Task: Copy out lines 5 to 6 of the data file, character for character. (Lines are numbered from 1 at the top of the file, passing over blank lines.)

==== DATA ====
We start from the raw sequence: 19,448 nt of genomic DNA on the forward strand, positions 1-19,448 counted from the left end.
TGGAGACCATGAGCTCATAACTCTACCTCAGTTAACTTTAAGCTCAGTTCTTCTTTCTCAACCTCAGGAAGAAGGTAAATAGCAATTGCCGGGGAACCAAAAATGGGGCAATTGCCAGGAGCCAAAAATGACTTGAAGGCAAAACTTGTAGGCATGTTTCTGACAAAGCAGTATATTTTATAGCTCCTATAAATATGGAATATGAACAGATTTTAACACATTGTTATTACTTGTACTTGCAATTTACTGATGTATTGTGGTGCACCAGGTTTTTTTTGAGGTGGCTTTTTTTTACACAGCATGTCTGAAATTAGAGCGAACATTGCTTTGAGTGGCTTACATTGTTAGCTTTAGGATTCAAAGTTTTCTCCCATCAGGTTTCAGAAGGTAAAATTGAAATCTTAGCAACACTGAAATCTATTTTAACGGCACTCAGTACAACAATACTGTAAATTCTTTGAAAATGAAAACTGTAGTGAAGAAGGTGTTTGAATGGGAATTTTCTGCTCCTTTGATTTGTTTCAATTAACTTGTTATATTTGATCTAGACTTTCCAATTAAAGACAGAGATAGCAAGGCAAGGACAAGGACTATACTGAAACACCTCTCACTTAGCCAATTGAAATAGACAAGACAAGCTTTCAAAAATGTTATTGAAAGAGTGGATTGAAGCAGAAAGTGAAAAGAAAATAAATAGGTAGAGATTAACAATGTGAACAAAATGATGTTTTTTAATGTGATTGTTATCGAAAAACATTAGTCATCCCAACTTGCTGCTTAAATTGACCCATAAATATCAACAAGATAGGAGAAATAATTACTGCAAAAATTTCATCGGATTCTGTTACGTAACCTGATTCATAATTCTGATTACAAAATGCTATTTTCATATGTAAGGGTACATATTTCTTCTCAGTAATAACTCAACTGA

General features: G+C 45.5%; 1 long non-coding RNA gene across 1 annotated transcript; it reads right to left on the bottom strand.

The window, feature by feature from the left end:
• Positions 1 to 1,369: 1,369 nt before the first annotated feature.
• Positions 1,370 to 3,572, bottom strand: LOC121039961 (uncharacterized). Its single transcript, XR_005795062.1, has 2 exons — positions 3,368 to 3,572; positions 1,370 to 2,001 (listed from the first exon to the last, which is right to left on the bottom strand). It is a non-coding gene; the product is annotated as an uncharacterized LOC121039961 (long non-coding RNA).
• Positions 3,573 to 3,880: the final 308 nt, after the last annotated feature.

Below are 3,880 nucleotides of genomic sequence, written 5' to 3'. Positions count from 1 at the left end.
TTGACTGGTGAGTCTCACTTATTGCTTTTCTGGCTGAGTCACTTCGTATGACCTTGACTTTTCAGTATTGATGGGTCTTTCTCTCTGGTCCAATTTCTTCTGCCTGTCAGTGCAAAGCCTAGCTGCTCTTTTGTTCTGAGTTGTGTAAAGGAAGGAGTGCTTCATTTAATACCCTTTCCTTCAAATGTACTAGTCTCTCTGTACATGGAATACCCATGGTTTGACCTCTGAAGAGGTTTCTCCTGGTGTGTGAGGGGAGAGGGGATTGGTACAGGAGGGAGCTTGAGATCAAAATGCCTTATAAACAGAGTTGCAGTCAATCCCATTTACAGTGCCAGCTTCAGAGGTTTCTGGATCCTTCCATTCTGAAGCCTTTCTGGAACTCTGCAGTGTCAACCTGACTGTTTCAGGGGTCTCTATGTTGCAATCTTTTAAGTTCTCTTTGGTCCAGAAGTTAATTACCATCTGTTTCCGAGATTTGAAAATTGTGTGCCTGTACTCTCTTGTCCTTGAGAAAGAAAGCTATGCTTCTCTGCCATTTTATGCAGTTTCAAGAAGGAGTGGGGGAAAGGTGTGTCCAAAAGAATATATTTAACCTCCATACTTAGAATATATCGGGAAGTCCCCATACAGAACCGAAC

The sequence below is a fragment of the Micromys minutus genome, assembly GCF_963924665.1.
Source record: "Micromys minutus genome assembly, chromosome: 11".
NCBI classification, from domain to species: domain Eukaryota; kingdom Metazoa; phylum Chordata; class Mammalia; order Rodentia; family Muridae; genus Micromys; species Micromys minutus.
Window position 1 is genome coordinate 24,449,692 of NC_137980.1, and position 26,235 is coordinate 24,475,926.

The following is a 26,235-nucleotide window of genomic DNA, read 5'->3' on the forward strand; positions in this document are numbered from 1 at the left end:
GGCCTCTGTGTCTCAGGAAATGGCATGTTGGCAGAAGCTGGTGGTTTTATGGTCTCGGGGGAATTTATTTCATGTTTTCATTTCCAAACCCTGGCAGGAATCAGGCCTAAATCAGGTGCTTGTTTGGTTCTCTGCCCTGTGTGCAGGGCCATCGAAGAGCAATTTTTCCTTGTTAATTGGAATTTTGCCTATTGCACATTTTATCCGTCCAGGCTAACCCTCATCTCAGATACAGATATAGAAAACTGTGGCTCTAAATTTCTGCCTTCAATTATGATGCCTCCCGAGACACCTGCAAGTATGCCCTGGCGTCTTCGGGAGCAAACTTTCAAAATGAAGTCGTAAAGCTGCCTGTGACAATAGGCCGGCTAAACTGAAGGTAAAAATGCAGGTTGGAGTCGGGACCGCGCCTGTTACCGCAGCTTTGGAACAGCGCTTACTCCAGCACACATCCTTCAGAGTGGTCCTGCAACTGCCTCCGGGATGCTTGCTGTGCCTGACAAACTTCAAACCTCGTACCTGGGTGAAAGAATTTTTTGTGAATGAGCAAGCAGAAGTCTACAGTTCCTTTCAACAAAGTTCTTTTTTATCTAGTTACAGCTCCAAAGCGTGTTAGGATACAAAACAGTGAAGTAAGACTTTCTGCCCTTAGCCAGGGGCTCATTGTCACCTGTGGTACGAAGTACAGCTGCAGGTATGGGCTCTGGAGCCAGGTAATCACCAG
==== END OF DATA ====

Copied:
• Positions 1 to 1,369: 1,369 nt before the first annotated feature.
• Positions 1,370 to 3,572, bottom strand: LOC121039961 (uncharacterized). Its single transcript, XR_005795062.1, has 2 exons — positions 3,368 to 3,572; positions 1,370 to 2,001 (listed from the first exon to the last, which is right to left on the bottom strand). It is a non-coding gene; the product is annotated as an uncharacterized LOC121039961 (long non-coding RNA).